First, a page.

Is the answer to records management in the cloud?
A recent MeriTalk survey revealed the problem federal agencies have managing the growing onslaught of records and recommended steps agencies could take to get on top of the situation.
One thing the study does not address is whether the move to cloud computing could help agencies better manage the growth of records and promote more collaboration across agencies. The administration initially was wary of cloud as a storage option, but that appears to be changing.
The National Archives and Records Administration in 2010 released guidance to make federal records officers more aware of the implications of moving records management to cloud infrastructures. At the time, NARA officials said that cloud applications could lack the capability to maintain records in a way that maintains their functionality and integrity throughout the records’ full lifecycle.
However, in August 2012, an Office of Management and Budget directive put NARA in charge of overseeing the development of a robust records management framework based on cloud architecture, secure storage and analytical tools.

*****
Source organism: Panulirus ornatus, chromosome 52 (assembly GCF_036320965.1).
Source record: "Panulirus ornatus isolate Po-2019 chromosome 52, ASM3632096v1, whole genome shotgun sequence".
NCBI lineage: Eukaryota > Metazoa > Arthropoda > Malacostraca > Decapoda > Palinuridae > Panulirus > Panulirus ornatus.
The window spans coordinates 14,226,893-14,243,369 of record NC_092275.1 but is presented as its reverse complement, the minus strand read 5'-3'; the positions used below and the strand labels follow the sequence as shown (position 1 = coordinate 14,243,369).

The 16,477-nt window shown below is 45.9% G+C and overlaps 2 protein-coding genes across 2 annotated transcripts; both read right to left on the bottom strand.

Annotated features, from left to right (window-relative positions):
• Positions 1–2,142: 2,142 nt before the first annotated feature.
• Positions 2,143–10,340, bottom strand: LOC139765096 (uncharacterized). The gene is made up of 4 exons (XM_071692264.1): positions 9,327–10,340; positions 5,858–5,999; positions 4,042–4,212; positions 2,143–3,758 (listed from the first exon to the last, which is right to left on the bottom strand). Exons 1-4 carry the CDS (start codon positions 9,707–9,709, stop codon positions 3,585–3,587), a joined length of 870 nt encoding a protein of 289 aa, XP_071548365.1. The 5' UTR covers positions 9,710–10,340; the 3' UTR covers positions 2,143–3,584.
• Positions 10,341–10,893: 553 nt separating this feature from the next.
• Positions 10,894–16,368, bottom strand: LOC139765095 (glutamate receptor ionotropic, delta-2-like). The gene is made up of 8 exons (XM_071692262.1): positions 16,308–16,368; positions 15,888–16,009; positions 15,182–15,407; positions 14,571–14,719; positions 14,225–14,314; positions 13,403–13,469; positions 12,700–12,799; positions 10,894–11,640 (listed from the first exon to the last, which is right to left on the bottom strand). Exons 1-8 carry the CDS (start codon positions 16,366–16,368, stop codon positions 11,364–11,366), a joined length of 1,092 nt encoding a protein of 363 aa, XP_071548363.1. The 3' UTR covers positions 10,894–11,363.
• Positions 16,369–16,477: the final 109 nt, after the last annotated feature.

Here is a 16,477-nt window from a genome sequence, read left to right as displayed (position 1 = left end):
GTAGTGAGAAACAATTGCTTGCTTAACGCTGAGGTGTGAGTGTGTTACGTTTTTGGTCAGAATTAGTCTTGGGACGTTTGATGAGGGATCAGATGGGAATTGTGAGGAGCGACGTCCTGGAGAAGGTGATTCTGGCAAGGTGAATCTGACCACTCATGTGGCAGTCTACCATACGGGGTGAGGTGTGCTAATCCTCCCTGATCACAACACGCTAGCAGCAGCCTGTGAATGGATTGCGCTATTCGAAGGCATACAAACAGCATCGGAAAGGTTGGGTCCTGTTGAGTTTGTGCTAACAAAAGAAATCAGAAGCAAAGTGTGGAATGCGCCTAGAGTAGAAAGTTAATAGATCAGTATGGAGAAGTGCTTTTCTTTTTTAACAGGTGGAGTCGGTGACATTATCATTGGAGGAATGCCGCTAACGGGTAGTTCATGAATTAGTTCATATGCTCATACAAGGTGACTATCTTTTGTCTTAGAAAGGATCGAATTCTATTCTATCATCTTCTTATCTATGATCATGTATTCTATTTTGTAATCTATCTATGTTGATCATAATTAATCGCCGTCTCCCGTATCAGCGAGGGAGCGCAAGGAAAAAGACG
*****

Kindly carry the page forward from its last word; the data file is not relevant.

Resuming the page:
The directive outlined a number of action items that should be completed by December 2013. One in particular relates to cloud computing. The directive states that NARA, working in conjunction with OMB, would “incorporate into existing reporting requirements an annual agency update on new cloud initiatives, including a description of how each new initiative meets Federal Records Act obligations and the goals outlined in the directive. For the initial report the agency will identify any existing use of cloud services or storage and the date of implementation.”
State governments are also turning to the cloud as a way to efficiently manage records and save money.
For instance, a cloud-based records management system in the office of Oregon’s Secretary of State produced such improvements in access and processing time that officials are now expanding it statewide. The Oregon Records Management Solution will let state, city and county agencies manage and provide access to records in an efficient, uniform manner and will save money on storage, risk and litigation costs, officials said.